The Conversation

Leah Kardos, Senior Lecturer in Music, Kingston University


This article was originally published on The Conversation. Read the original article.


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Making Room for 21st Century Musicianship in Higher Education

MDG-Action
I was invited to respond to the Mayday Group's Action Ideal VIII ("We commit to understanding the wide range of possibilities and the limitations that technology and media offer music and music learning…"), now published in the latest issue of the Action, Theory, & Criticism for Music Education journal.

Click here to read my paper on
Making Room for 21st Century Musicianship in Higher Education, which shares my experiences and perspectives relating to contemporary Post-digital aesthetics in music creation, performance and production, and the development of new, practice-focussed music technology curriculum at Kingston University.

Abstract: Having been asked to respond to Action Ideal VIII by the Mayday Group, concerning technology and its impacts on music education, what follows are some observations and reflections from my experiences teaching undergraduate music and music technology degrees in the UK. I put forward the idea that Post-Digital music aesthetics reflect an emergent sensibility in contemporary music cultures, and this represents an opportunity for music educators to reconfigure and strengthen their pedagogical approaches. By recognizing the legitimacy of new and varied forms of musicianship, and acknowledging the ways in which our subject area continues to grow in its range of practices and necessary literacies, strategies can be developed to support a music student experience that is cohesive, inclusive, hybridized, meaningful and useful.
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Dudley (A.K.A. Snowboy) hopes you are keeping safe and warm

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I have the coolest day job [part 2]

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I have the coolest day job [part 1]

A post shared by Leah Kardos (@leah.kardos) on



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Brits 2018: Why Everyone Loves Ed Sheeran's The Shape Of You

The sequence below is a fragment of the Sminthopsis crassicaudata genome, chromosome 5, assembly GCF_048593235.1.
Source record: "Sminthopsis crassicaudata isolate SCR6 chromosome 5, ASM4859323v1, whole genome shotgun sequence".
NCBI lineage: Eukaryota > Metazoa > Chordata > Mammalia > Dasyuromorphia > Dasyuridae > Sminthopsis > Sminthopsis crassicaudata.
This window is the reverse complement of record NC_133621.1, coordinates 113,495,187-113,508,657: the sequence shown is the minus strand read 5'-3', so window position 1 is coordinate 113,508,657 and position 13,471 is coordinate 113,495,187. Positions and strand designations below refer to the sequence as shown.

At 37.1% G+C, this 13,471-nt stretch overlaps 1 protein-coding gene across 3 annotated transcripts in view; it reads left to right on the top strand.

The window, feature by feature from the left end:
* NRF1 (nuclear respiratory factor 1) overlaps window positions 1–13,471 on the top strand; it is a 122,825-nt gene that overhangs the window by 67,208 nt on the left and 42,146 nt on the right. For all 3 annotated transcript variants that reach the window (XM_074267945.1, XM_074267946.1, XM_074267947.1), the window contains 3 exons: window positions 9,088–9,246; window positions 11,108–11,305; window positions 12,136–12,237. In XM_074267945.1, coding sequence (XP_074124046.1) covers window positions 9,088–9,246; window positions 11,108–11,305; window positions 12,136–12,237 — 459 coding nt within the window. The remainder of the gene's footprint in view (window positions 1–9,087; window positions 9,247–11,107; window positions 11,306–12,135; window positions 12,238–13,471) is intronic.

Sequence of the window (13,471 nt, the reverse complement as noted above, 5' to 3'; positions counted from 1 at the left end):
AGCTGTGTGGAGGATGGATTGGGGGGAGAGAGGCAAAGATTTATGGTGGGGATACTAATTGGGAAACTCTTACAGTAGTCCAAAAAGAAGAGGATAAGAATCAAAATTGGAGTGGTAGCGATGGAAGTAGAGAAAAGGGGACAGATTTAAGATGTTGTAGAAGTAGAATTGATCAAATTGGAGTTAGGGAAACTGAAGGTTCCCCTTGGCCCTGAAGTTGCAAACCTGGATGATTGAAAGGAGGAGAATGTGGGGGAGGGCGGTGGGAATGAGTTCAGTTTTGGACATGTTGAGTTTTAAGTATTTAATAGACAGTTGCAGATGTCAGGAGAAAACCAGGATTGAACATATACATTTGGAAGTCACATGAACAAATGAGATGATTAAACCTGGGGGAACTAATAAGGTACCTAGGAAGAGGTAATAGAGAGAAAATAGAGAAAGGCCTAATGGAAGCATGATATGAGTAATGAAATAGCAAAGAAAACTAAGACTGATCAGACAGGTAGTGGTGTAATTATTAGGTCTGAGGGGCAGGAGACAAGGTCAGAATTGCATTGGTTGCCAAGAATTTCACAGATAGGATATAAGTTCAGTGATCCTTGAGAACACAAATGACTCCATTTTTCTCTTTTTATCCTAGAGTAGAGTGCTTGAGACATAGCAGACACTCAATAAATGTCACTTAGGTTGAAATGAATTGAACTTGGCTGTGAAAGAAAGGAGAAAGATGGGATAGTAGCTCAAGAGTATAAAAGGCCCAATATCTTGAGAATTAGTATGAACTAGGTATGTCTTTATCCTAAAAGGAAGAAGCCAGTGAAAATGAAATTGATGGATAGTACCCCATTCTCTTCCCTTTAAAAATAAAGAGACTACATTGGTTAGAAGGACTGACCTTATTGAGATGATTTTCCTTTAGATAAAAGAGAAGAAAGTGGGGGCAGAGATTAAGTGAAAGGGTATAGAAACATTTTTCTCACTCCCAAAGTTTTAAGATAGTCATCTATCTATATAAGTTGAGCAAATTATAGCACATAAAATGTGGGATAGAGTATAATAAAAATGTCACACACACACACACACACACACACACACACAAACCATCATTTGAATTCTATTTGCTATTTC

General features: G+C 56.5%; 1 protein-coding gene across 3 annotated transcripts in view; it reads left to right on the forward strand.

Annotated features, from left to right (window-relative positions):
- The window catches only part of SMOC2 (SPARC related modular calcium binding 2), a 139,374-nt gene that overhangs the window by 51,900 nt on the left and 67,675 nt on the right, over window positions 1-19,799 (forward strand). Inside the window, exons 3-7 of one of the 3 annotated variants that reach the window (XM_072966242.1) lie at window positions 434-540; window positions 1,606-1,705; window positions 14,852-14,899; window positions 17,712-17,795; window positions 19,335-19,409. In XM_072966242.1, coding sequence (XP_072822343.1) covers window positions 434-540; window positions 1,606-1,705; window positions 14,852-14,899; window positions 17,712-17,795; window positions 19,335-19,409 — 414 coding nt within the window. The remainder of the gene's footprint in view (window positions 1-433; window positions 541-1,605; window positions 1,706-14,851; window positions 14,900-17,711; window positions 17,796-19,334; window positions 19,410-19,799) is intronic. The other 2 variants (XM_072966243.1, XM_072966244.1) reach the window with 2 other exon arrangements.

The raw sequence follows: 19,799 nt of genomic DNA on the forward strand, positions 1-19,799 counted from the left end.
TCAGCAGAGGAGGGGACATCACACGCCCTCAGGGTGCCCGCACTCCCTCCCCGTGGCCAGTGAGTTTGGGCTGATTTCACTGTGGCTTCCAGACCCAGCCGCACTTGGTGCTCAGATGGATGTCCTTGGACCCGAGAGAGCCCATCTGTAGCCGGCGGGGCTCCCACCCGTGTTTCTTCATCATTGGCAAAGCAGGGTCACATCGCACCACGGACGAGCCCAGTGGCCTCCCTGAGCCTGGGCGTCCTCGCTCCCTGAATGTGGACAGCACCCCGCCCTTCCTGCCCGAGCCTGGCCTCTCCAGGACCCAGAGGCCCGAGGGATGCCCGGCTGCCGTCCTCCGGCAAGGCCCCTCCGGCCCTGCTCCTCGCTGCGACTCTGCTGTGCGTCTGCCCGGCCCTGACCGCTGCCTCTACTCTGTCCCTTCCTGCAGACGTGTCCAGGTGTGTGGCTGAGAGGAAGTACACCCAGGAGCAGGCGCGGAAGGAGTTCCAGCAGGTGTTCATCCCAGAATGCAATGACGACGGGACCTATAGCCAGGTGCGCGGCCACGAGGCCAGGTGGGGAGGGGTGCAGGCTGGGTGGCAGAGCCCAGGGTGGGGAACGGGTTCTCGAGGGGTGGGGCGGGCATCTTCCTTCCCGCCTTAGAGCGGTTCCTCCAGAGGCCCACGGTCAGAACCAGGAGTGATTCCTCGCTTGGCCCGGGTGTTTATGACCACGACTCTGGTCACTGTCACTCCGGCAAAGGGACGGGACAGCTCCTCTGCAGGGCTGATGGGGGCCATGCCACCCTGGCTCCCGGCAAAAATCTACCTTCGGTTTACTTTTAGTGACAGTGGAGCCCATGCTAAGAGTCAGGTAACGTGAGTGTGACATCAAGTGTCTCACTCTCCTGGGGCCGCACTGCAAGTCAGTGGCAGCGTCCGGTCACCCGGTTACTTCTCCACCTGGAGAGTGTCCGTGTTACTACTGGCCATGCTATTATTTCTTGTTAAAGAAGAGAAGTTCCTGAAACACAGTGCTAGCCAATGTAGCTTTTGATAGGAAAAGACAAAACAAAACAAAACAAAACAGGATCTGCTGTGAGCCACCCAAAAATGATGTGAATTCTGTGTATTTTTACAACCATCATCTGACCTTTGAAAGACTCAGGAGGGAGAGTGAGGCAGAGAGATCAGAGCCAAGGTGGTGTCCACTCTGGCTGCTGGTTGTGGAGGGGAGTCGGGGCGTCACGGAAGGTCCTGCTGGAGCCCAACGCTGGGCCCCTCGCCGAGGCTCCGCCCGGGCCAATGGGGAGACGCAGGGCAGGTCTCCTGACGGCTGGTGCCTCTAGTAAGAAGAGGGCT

I wrote a thing for The Conversation ahead of this week's Brit Awards about the musical reasons why Ed Sheeran's hit is so catchy…

Admittedly, not the kind of thing I'd usually spend time on. I'm glad I did it, though. A good reminder that simple things can have a kind of elegance in their efficiency.

Click here to read the article.

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An Evening With Tony Visconti & Woody Woodmansey

Update - this event has now sold out!

***Tickets are now available for this, and they are limited! Come along - in addition to the talk, there will be a pop-up record shop, book signing and a cash bar. Could you imagine a better Friday night than this?

I've had a blast researching for this event, reading Tony and Woody's biographies as well as listening to The Man Who Sold The World A LOT (such hardship!).

Was pleased to see my face made it into Woody's book! That grey smudge is definitely Liz, Charly and I getting our Bowie jush...

Spiderbookspotted
https://www.eventbrite.co.uk/e/an-evening-with-tony-viscont…

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Radio show: David Bowie's Sonic Sorcery

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This was fun, I was invited by my lovely friend Leon Clowes to join him on his radio show to play Bowie-related music and chat about my favourite artist. How could I resist? You can listen again to the program below.


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Stationary Travels: 2017 in review

Another great 2017 roundup review, and once again I notice what legendary company I'm keeping on these lists. I'm so pleased! Thank you Stationary Travels!